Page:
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Tommy Bowe will be winging it as he begins a whole new ball game with eir Sport



Screen test: Tommy Bowe in his new role as presenter of eir Sport’s Guinness PRO14 coverage, which starts tonight with Leinster’s visit to Cardiff

Screen test: Tommy Bowe in his new role as presenter of eir Sport’s Guinness PRO14 coverage, which starts tonight with Leinster’s visit to Cardiff

Screen test: Tommy Bowe in his new role as presenter of eir Sport’s Guinness PRO14 coverage, which starts tonight with Leinster’s visit to Cardiff

Pre-season has been very different for Tommy Bowe this time around, yet when the lights go up this evening he will feel more nervous than he has for many an opening night.

After more than a decade performing at the highest level, the 34-year-old Monaghan man is taking on a fresh challenge as the face of eir Sport's coverage of the Guinness PRO14.

Plenty of his former team-mates have made themselves at home in broadcast­ing studios in recent years, but Bowe is taking a different route - one that few former sportspeople have mastered over the years.

Answering questions is one thing, but leading the conversation, linking the action and reading the auto-cue requires a whole different skill-set.


Pressure is nothing new to a winger who won 74 Test caps with Ireland and the Lions, but that doesn't mean he is immune to the same first-day feelings as the rest of us.

"I'll be sh**ting myself!" he says with a smile as he surveys the studio that will become his arena over the next nine months.

"I'll probably be more nervous than I was going out to play a match, because I am used to that. I don't know if I'll be as nervous as I was on my first cap, but it'll certainly be up there. The camera is on you, you are one on one with the camera trying not to fluff your lines.

"But I played my best rugby when I was relaxed, when I enjoyed it. If I mess up my lines... I've made so many howl­ers on a rugby pitch that are a lot more costly... I'll try to stay as relaxed as I can, but I am nervous," he admits.

Unlike many of his team-mates who didn't see their retirement coming, Bowe was able to go on his own terms despite being hit with a succession of injuries in the latter years.

That gave him an opportunity to weigh up life after rugby and, while he'd given punditry a go, he knew it wasn't for him.

"I was very fortunate, I got to play for 15 or 16 years. A lot of guys I played with had to finish through injury and that just came with the territory," he explains. "But to see people who are not prepared, that's a big step off a cliff.

"I knew my contract was up, I made the decision at the start of the year that it was going to be my last year.

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"It gave me an opportu­nity to enjoy it and I actu­ally played a lot of rugby. It gave me the chance to make the most of it, but also to plan for what I'm going to do after."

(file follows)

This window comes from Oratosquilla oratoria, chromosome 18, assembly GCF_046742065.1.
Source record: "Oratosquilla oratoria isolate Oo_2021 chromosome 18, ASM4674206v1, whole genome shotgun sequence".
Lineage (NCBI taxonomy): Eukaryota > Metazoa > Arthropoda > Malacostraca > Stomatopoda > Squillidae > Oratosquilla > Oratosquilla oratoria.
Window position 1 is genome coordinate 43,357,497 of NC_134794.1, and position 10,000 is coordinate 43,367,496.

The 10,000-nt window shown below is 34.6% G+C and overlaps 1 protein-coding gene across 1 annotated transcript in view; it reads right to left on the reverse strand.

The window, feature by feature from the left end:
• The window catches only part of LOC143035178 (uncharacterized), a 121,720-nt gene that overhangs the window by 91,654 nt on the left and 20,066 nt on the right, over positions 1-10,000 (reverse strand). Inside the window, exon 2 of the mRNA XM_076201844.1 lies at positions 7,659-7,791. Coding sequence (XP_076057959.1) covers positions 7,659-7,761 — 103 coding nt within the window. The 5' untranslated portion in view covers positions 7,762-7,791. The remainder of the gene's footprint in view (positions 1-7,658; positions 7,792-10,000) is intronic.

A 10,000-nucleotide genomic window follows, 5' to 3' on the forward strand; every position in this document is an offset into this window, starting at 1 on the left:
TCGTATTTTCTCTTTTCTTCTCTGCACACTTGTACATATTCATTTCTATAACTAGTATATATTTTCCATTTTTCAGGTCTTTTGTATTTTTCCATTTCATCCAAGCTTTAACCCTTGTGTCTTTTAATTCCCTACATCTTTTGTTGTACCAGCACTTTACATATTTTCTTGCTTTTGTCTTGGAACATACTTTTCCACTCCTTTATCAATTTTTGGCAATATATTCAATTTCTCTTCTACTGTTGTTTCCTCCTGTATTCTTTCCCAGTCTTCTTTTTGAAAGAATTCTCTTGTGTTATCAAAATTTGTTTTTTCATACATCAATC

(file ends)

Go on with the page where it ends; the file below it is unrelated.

A post-'Question of Sport' chat with the BBC's Sue Barker opened his mind to presenting and, after getting experi­ence on RTÉ's travel show 'Getaways', he signed up to go the whole hog.

"This role is something I've probably had in my mind for three or four years," Bowe says.

"I'd done the punditry role and enjoyed it, but there's no longevity in it, you're there until the next guy retires and then you move on.

"Also, it's not a huge challenge - maybe when you go away from the game for a couple of years it becomes one, but when you've lived and breathed video review sessions; to go in and talk about that should be relatively simple.

Having to do it now with someone in your ear, having to read an auto-cue or pose the questions as opposed to being the guy answering them is something that really interested me."

There will be moments of controversy across the season and while he won't be the one pointing fingers, Bowe will be tasked with asking hard questions and steering the debate.

He learned to avoid reading too much of his own press after picking up the paper the morning after his Ireland debut and finding himself falling back to earth with a bang, but he says he won't shirk from tackling big issues.

"Dad collected me at the Berkeley Court, we were going to visit my cous­ins and we stopped to get the papers and went straight to the scores of the players," he recalls.

"I can't even remember what my score was, but I remember it said, 'Took his try well, but is he fast enough for international rugby?' - something like that. You're on cloud nine and then you read that and start questioning yourself.

"Mark McCall pulled me aside after I didn't make the squad for the (2007) World Cup in France and I was reading too much into it, getting a bit down. I wasn't myself. If I made a mistake, that was game over pretty much. If I dropped a ball at the start at full-back, you'd want to take me off.

"He was one fella who put his arm around me early on and said, 'You need to find a way of brushing this off', one of those ways was not reading it, trying to avoid it. It's going to be a new thing for me, but I like the opportunity of being the devil's advocate.

"We want to promote the game, PRO14 rugby and try to promote the provinces, to try and get people to enjoy the games... (But) it's important to not pussy-foot around it, you have to be able to address serious questions. You see Gary Lineker, he is seen as Mr Nice Guy who never got booked but whenever something needs to be addressed he is well able."

That's Bowe's new challenge as he begins performing under a new set of lights.

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